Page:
A Washington Post guest writer who berated Americans for applauded the mother who walloped her teenage son and yanked him from a Baltimore riot got an earful Thursday from parents who know exactly why they were cheering
“It’s called parenting,” as one Twitter user put it.
In a column headlined “Why is America celebrating the beating of a black child?” author Stacey Patton argued that the incident perpetuates the image of the “angry black woman.”
“In this country, when black mothers fulfill stereotypes of mammies, angry and thwarting resistance to a system designed to kill their children, they get praised,” she wrote.
She went on to quote Toya Graham, the mother, in a statement that she didn’t want her son “to be a Freddie Gray.”
“In other words,” wrote Patton, “Graham’s message to America is: I will teach my black son not to resist white supremacy so he can live.”
In that sentence, Patton moved Gray from being a common felon with a long rap sheet to a liberal cause célèbre — a revolt against “white supremacy.”
And “white supremacy” is really the thrust of Patton’s argument — that the beatings inflicted on black children by their mothers have their origins in the antebellum South, when slave owners and overseers beat their slaves.
“The beatings originated with white supremacy, a history of cultural and physical violence that devalues black life at every turn,” she argued. “From slavery through Jim Crow, from the school-to-prison pipeline, the innocence and protection of black children has always been a dream deferred.”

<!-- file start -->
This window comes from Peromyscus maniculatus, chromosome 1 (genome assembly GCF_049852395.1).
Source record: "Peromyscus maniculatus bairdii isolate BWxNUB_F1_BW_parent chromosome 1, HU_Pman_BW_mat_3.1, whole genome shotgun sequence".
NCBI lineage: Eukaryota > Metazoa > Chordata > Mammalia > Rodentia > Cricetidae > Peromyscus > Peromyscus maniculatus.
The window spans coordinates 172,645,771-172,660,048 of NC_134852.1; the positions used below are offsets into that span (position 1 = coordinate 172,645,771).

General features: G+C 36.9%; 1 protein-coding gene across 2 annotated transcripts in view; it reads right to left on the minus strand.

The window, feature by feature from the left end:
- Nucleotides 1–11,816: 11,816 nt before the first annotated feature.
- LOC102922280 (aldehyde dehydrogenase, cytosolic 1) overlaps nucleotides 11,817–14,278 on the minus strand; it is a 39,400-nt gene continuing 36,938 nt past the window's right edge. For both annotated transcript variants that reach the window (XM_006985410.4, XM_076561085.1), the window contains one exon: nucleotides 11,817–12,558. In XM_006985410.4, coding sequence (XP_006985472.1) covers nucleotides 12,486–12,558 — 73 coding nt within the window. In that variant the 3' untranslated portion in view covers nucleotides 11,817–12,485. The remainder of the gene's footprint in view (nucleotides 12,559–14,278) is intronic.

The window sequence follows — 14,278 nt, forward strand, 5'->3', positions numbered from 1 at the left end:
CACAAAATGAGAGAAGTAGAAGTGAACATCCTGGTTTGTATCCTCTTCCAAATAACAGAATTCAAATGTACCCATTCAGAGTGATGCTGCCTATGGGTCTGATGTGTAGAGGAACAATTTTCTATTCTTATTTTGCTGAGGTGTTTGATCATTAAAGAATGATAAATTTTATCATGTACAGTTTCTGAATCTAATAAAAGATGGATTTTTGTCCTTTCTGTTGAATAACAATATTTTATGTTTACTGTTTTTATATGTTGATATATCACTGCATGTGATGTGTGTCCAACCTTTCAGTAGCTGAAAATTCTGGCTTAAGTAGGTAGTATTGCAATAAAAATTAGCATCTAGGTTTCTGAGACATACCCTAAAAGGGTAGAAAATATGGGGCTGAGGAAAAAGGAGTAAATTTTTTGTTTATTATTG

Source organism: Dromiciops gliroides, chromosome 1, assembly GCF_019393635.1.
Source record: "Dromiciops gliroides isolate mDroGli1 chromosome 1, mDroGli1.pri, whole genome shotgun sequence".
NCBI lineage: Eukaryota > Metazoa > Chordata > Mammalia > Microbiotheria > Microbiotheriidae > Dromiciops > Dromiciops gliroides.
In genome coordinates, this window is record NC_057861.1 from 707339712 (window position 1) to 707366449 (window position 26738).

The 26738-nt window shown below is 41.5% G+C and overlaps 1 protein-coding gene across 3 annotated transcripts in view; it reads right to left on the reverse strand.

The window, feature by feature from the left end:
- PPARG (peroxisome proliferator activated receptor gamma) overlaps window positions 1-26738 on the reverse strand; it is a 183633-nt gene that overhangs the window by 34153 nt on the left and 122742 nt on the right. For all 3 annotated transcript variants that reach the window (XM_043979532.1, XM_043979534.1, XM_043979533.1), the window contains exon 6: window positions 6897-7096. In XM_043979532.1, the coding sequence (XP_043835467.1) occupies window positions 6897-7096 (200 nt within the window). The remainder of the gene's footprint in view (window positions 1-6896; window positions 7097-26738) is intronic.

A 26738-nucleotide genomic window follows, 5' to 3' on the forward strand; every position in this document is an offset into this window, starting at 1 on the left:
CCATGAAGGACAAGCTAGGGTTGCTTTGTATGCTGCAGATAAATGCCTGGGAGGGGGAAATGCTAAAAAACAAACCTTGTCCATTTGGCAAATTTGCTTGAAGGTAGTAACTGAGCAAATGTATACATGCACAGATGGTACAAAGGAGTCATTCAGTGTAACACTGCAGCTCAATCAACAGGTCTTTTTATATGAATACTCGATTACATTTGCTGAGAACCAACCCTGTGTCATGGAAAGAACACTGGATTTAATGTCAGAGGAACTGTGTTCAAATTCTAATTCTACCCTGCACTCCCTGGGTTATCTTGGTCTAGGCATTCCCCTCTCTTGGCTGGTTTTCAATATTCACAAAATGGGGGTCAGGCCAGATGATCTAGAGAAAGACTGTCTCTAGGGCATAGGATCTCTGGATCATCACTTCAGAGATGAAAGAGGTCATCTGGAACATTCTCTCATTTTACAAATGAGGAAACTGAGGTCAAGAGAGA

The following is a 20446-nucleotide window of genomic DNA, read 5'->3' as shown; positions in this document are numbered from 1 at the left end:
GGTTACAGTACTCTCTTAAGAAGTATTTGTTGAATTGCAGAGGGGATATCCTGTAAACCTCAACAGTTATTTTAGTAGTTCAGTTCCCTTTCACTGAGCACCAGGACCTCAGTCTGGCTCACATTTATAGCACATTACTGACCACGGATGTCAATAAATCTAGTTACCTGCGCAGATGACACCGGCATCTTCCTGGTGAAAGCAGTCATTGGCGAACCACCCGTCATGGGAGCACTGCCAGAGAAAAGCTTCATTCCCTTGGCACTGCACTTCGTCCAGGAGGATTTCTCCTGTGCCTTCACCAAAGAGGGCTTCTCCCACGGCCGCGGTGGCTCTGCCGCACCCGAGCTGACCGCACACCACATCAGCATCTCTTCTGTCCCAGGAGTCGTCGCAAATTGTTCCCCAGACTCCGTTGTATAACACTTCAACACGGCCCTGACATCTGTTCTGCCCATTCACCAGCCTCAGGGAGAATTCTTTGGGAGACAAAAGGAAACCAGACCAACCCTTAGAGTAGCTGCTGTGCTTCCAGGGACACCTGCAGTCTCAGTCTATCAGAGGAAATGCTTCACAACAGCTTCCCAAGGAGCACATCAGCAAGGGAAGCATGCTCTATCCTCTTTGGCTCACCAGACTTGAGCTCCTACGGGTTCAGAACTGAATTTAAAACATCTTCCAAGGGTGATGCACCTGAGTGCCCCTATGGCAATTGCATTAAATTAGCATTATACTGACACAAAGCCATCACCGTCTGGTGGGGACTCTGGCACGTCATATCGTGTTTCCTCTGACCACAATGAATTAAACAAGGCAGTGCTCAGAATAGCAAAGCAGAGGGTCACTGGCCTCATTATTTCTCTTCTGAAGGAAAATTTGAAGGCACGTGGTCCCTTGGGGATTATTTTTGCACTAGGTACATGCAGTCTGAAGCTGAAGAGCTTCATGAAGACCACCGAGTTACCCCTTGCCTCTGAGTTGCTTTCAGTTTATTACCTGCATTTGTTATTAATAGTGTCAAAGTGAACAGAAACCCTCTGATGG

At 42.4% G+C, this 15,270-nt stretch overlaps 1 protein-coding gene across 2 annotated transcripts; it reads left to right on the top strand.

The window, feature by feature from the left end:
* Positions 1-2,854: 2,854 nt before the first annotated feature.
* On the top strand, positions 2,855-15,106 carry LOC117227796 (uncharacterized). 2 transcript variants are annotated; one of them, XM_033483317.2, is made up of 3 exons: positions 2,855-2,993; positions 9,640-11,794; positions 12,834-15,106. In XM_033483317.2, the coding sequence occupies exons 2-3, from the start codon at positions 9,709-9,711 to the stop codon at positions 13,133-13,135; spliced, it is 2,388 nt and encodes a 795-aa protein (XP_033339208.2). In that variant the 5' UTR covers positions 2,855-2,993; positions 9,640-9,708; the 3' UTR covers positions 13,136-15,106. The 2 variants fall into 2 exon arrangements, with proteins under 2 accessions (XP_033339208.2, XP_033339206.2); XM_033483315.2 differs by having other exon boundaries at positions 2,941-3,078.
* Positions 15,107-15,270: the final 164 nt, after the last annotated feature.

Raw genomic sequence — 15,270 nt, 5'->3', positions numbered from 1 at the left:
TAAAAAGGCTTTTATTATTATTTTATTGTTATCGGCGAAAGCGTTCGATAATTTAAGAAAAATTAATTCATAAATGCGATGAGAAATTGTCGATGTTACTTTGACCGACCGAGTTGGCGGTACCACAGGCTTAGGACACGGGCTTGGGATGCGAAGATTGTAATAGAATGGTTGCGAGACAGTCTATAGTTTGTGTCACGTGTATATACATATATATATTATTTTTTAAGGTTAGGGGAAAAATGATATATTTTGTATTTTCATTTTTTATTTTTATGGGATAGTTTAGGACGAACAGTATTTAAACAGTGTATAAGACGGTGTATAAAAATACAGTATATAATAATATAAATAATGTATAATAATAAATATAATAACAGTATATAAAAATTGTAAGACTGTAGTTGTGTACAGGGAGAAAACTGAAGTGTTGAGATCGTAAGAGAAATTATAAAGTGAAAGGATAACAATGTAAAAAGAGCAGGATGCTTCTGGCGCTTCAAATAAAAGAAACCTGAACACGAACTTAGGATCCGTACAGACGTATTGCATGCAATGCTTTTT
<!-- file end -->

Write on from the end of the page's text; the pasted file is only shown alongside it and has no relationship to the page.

Her column unleashed a firestorm of protest in social media — here a a few examples:
— Vulpes Inculta (@miguelquntero) April 30, 2015
— Tina Alley (@Blani_) April 30, 2015
@DrStaceyPatton You think blacks rioting and looting is “resistance to a system designed to kill their children”!? Fighting black police!?
— Benjamin McLean (@McLeanBen) April 30, 2015
@DrStaceyPatton You and your article do nothing but propel racism into the future. You’re part of the god damn problem!
— Mykro (@MykroBeatz) April 30, 2015
— JenniferنBossypants (@ajenable) April 30, 2015
— Vipsania (@Vipsania) April 30, 2015
“Patton is a senior enterprise reporter for the Chronicle of Higher Education, an adjunct professor of American history at American University, and the author of ‘That Mean Old Yesterday,’” according to the Post.
In short, her life is firmly rooted in the ivory tower of academia. Perhaps if she were to reacquaint herself with the real world and its real world problems, she’d be cheering this single mom along with the rest of us.
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